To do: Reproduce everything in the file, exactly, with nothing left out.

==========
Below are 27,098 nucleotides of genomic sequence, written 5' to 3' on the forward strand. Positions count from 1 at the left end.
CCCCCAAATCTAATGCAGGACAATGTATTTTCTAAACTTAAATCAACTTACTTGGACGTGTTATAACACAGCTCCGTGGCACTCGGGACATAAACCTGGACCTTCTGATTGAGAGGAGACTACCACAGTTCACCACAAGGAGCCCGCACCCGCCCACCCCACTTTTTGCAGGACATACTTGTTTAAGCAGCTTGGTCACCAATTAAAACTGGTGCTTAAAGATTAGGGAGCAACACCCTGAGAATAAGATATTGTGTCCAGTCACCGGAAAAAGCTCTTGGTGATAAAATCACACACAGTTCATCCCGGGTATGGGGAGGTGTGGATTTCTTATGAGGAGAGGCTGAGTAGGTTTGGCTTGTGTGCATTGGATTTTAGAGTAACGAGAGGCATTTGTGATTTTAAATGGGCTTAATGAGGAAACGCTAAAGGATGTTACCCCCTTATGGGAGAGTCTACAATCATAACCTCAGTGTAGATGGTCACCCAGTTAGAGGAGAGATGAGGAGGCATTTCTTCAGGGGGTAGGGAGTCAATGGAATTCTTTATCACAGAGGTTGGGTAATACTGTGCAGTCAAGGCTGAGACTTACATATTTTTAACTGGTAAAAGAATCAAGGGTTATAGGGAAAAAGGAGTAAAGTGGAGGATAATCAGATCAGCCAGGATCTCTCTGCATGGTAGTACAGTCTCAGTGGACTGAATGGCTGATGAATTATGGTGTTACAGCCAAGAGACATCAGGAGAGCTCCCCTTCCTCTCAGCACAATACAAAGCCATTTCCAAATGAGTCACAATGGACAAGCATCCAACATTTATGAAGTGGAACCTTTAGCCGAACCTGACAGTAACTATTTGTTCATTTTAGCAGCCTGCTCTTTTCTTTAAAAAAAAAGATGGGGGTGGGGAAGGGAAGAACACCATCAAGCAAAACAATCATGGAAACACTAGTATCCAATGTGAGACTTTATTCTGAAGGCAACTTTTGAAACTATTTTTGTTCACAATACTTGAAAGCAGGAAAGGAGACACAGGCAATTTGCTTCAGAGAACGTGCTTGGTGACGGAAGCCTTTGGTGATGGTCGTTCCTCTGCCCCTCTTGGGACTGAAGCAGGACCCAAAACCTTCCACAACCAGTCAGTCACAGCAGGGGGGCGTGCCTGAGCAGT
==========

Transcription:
Below are 27,098 nucleotides of genomic sequence, written 5' to 3' on the forward strand. Positions count from 1 at the left end.
CCCCCAAATCTAATGCAGGACAATGTATTTTCTAAACTTAAATCAACTTACTTGGACGTGTTATAACACAGCTCCGTGGCACTCGGGACATAAACCTGGACCTTCTGATTGAGAGGAGACTACCACAGTTCACCACAAGGAGCCCGCACCCGCCCACCCCACTTTTTGCAGGACATACTTGTTTAAGCAGCTTGGTCACCAATTAAAACTGGTGCTTAAAGATTAGGGAGCAACACCCTGAGAATAAGATATTGTGTCCAGTCACCGGAAAAAGCTCTTGGTGATAAAATCACACACAGTTCATCCCGGGTATGGGGAGGTGTGGATTTCTTATGAGGAGAGGCTGAGTAGGTTTGGCTTGTGTGCATTGGATTTTAGAGTAACGAGAGGCATTTGTGATTTTAAATGGGCTTAATGAGGAAACGCTAAAGGATGTTACCCCCTTATGGGAGAGTCTACAATCATAACCTCAGTGTAGATGGTCACCCAGTTAGAGGAGAGATGAGGAGGCATTTCTTCAGGGGGTAGGGAGTCAATGGAATTCTTTATCACAGAGGTTGGGTAATACTGTGCAGTCAAGGCTGAGACTTACATATTTTTAACTGGTAAAAGAATCAAGGGTTATAGGGAAAAAGGAGTAAAGTGGAGGATAATCAGATCAGCCAGGATCTCTCTGCATGGTAGTACAGTCTCAGTGGACTGAATGGCTGATGAATTATGGTGTTACAGCCAAGAGACATCAGGAGAGCTCCCCTTCCTCTCAGCACAATACAAAGCCATTTCCAAATGAGTCACAATGGACAAGCATCCAACATTTATGAAGTGGAACCTTTAGCCGAACCTGACAGTAACTATTTGTTCATTTTAGCAGCCTGCTCTTTTCTTTAAAAAAAAAGATGGGGGTGGGGAAGGGAAGAACACCATCAAGCAAAACAATCATGGAAACACTAGTATCCAATGTGAGACTTTATTCTGAAGGCAACTTTTGAAACTATTTTTGTTCACAATACTTGAAAGCAGGAAAGGAGACACAGGCAATTTGCTTCAGAGAACGTGCTTGGTGACGGAAGCCTTTGGTGATGGTCGTTCCTCTGCCCCTCTTGGGACTGAAGCAGGACCCAAAACCTTCCACAACCAGTCAGTCACAGCAGGGGGGCGTGCCTGAGCAGT